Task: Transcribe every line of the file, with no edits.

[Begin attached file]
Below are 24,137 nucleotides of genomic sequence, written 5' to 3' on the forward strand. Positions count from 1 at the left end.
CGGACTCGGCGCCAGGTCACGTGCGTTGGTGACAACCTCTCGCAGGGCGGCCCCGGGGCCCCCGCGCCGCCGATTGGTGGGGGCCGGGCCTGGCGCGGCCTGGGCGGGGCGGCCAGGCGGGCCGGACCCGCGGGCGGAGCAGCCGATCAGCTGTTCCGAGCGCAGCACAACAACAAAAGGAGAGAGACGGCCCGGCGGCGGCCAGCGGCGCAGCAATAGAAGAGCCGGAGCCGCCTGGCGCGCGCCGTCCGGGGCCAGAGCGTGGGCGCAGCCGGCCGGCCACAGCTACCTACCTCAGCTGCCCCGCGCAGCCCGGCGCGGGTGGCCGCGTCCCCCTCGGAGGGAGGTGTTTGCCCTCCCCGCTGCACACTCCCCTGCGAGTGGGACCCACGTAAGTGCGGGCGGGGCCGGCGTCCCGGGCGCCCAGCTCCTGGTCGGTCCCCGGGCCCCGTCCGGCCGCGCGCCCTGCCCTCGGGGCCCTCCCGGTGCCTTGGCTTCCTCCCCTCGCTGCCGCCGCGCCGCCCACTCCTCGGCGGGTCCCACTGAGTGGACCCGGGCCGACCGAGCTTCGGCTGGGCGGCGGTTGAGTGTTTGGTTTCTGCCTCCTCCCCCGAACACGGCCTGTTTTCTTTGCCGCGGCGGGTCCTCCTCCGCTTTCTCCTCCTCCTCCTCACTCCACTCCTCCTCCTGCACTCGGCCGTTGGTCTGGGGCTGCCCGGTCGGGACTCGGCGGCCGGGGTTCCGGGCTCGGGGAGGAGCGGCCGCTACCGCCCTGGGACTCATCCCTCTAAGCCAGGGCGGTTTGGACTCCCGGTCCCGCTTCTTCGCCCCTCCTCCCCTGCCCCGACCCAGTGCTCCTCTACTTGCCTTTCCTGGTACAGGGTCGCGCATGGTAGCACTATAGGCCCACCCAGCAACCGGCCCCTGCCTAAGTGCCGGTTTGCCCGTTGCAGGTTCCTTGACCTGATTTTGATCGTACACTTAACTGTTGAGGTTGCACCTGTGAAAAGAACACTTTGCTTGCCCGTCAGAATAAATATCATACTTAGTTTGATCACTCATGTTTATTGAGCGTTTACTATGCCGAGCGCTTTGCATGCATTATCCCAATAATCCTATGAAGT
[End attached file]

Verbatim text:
Below are 24,137 nucleotides of genomic sequence, written 5' to 3' on the forward strand. Positions count from 1 at the left end.
CGGACTCGGCGCCAGGTCACGTGCGTTGGTGACAACCTCTCGCAGGGCGGCCCCGGGGCCCCCGCGCCGCCGATTGGTGGGGGCCGGGCCTGGCGCGGCCTGGGCGGGGCGGCCAGGCGGGCCGGACCCGCGGGCGGAGCAGCCGATCAGCTGTTCCGAGCGCAGCACAACAACAAAAGGAGAGAGACGGCCCGGCGGCGGCCAGCGGCGCAGCAATAGAAGAGCCGGAGCCGCCTGGCGCGCGCCGTCCGGGGCCAGAGCGTGGGCGCAGCCGGCCGGCCACAGCTACCTACCTCAGCTGCCCCGCGCAGCCCGGCGCGGGTGGCCGCGTCCCCCTCGGAGGGAGGTGTTTGCCCTCCCCGCTGCACACTCCCCTGCGAGTGGGACCCACGTAAGTGCGGGCGGGGCCGGCGTCCCGGGCGCCCAGCTCCTGGTCGGTCCCCGGGCCCCGTCCGGCCGCGCGCCCTGCCCTCGGGGCCCTCCCGGTGCCTTGGCTTCCTCCCCTCGCTGCCGCCGCGCCGCCCACTCCTCGGCGGGTCCCACTGAGTGGACCCGGGCCGACCGAGCTTCGGCTGGGCGGCGGTTGAGTGTTTGGTTTCTGCCTCCTCCCCCGAACACGGCCTGTTTTCTTTGCCGCGGCGGGTCCTCCTCCGCTTTCTCCTCCTCCTCCTCACTCCACTCCTCCTCCTGCACTCGGCCGTTGGTCTGGGGCTGCCCGGTCGGGACTCGGCGGCCGGGGTTCCGGGCTCGGGGAGGAGCGGCCGCTACCGCCCTGGGACTCATCCCTCTAAGCCAGGGCGGTTTGGACTCCCGGTCCCGCTTCTTCGCCCCTCCTCCCCTGCCCCGACCCAGTGCTCCTCTACTTGCCTTTCCTGGTACAGGGTCGCGCATGGTAGCACTATAGGCCCACCCAGCAACCGGCCCCTGCCTAAGTGCCGGTTTGCCCGTTGCAGGTTCCTTGACCTGATTTTGATCGTACACTTAACTGTTGAGGTTGCACCTGTGAAAAGAACACTTTGCTTGCCCGTCAGAATAAATATCATACTTAGTTTGATCACTCATGTTTATTGAGCGTTTACTATGCCGAGCGCTTTGCATGCATTATCCCAATAATCCTATGAAGT